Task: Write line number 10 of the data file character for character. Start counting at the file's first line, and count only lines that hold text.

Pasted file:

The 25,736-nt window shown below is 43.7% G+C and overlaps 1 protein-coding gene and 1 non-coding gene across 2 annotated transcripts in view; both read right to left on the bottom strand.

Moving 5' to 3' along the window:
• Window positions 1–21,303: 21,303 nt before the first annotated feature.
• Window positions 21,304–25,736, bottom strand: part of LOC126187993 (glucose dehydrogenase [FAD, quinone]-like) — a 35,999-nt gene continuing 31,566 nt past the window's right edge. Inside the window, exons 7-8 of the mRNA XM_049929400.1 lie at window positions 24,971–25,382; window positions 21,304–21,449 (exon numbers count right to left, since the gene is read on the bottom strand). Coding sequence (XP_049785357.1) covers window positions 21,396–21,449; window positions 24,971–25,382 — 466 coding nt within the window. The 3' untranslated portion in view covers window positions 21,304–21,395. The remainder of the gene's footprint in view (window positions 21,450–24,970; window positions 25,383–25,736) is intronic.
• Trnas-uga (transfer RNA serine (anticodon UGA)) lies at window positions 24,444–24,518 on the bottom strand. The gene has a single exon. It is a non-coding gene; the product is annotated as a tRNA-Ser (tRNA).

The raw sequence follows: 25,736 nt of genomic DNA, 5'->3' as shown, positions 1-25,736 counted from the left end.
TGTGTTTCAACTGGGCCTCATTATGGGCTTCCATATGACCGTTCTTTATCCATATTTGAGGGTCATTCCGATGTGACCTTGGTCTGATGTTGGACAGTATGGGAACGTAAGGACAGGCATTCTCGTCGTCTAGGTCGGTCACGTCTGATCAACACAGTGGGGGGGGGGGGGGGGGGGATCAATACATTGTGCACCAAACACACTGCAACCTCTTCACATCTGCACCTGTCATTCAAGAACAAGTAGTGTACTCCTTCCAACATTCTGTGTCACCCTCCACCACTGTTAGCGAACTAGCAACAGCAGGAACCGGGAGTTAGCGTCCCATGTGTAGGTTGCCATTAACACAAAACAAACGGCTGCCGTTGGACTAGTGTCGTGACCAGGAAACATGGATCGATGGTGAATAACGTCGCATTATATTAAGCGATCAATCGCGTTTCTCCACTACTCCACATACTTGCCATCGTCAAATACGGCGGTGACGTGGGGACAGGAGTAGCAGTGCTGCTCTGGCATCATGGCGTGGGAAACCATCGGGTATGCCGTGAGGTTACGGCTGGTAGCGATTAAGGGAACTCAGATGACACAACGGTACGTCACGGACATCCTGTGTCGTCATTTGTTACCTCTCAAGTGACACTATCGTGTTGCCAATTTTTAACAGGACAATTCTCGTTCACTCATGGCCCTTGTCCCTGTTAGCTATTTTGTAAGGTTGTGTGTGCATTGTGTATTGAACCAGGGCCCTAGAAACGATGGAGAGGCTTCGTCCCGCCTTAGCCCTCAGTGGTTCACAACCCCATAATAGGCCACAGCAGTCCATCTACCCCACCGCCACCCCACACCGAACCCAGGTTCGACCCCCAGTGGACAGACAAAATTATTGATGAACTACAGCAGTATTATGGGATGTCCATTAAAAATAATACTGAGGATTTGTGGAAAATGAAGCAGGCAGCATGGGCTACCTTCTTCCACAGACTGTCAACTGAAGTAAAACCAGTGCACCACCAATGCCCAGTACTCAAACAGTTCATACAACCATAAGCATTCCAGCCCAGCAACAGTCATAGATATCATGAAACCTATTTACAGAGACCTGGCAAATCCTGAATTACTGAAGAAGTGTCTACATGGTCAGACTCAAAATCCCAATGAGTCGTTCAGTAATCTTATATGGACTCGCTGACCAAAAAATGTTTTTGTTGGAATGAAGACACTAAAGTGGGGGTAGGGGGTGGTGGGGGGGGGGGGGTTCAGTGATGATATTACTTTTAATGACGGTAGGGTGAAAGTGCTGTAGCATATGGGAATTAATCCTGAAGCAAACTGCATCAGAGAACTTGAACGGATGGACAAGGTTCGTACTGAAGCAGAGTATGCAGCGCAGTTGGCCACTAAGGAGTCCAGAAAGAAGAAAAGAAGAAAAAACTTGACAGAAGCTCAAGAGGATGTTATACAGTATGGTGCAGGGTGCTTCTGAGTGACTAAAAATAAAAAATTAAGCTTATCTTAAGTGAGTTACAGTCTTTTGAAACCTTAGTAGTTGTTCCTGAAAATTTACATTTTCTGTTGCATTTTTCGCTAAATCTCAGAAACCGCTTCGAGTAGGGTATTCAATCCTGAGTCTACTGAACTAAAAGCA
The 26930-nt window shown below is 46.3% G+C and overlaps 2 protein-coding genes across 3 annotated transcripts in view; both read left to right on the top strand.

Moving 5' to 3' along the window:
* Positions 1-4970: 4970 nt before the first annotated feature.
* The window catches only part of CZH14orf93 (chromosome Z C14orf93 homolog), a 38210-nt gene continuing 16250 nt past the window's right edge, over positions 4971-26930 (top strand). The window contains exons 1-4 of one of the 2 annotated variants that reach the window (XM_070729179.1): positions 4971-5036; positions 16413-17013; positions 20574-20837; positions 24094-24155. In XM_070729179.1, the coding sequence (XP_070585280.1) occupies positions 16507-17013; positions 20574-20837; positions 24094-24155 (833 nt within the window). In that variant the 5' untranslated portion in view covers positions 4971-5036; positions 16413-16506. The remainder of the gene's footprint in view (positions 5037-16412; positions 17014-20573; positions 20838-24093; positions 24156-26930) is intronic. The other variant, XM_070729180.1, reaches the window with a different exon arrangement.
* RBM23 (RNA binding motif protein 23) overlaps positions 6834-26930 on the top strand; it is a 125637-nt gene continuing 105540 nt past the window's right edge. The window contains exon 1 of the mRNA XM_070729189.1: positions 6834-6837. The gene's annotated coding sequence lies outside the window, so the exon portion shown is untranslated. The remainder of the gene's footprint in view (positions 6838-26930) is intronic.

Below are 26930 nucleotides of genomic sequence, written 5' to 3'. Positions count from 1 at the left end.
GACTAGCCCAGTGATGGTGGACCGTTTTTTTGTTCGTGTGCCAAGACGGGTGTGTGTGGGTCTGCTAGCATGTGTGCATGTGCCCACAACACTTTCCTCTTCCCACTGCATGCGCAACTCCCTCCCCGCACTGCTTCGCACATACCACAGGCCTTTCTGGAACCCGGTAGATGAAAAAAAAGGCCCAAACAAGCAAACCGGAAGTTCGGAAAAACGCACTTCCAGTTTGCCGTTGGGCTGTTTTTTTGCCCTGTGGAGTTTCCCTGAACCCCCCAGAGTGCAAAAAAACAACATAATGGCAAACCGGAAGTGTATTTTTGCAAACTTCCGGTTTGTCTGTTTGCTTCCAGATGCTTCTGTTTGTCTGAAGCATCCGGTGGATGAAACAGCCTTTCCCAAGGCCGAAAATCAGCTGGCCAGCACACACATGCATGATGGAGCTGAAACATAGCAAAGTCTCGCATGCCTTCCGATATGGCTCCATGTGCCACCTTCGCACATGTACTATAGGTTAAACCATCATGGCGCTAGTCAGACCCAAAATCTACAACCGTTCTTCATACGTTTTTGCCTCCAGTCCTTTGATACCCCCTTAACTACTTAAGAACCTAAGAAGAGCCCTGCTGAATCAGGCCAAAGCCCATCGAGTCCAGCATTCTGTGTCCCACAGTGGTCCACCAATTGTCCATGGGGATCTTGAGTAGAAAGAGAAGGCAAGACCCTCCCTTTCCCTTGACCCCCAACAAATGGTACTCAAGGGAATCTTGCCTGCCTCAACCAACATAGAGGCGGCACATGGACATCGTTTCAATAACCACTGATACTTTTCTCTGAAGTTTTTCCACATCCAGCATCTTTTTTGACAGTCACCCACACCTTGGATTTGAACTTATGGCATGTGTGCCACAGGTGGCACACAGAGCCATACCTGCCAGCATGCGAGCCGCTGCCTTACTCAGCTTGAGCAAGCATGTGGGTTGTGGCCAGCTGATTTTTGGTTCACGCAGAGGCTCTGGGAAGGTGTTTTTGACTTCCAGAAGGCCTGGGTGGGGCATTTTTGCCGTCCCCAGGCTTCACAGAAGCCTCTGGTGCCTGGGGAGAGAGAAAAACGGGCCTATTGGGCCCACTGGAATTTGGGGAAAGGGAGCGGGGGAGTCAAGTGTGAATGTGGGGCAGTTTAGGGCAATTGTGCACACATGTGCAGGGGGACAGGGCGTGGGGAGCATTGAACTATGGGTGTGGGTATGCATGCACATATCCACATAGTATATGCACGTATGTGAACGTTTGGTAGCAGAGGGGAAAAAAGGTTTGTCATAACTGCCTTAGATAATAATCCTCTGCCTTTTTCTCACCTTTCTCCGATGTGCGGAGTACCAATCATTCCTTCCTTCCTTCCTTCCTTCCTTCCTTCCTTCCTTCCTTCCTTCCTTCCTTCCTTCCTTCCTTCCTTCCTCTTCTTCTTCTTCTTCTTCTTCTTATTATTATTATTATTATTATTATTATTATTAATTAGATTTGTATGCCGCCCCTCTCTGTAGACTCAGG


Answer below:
* Positions 1-4970: 4970 nt before the first annotated feature.